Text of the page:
"The entire world is facing increasingly complex and often devastating problems of poverty, environmental degradation and human disease," Leshner added, in testimony regarding the proposed Bridges to the Cuban People Act of 2001, designed to increase humanitarian aid to Cuba, mostly through the transfer of food and medicines. "Science and technology have a long and fruitful track record in helping to solve many of the most complex problems of humanity."
Leshner, chief executive officer of the American Association for the Advancement of Science (AAAS), publisher of the weekly journal, Science, noted that the "universal language of science" often helps bridge the political chasms that divide nations. International scientific cooperation may support broader diplomatic discussions in many cases-as during the "cold war" with the Soviet Union, and during difficult times in our relations with Chile, he said.
U.S. and Cuban collaboration, in particular, has resulted in the discovery of new species, an increased awareness about the importance of Caribbean biodiversity, and joint publication and dissemination of other ecological and biological information, according to Leshner.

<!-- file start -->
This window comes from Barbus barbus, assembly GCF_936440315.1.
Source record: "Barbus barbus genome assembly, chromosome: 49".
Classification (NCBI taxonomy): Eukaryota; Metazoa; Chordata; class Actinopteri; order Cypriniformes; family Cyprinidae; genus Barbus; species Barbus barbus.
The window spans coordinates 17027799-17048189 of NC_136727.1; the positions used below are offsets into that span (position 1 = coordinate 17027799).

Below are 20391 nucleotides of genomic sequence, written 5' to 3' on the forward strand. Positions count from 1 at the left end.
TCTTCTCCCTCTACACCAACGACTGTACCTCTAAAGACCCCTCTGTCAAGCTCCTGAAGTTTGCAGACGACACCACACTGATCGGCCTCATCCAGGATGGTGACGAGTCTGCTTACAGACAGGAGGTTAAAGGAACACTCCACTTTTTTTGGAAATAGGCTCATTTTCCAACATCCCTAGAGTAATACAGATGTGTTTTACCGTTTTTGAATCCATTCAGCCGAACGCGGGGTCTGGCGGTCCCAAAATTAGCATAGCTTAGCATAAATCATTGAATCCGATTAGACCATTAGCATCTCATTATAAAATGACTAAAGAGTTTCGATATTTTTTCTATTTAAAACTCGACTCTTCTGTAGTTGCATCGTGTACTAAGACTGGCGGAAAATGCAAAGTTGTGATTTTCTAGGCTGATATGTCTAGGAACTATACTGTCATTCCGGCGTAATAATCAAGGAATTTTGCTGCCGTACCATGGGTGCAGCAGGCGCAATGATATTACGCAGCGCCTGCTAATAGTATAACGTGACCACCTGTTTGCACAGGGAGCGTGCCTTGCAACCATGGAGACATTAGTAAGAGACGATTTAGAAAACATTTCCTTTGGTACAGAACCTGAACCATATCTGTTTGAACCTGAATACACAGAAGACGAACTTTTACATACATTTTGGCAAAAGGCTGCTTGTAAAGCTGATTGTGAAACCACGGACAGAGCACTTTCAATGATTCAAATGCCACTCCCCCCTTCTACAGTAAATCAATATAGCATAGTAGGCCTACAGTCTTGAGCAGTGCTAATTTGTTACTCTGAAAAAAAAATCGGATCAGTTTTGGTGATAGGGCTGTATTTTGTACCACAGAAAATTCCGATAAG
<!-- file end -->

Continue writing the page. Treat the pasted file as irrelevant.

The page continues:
In summary, Leshner said, "There is no credible reason to limit international collaboration in non-classified research." His statement expanded upon a previous AAAS Board of Directors resolution, emphasizing the need for unfettered information exchange--especially freedom of movement across countries, and the right to travel.
Leshner and others were called to testify before the U.S. Senate Foreign Relations Committee, Subcommittee on the Western Hemisphere, Peace Corps, and Narcotics Affairs. The hearing
Contact: Ginger Pinholster
American Association for the Advancement of Science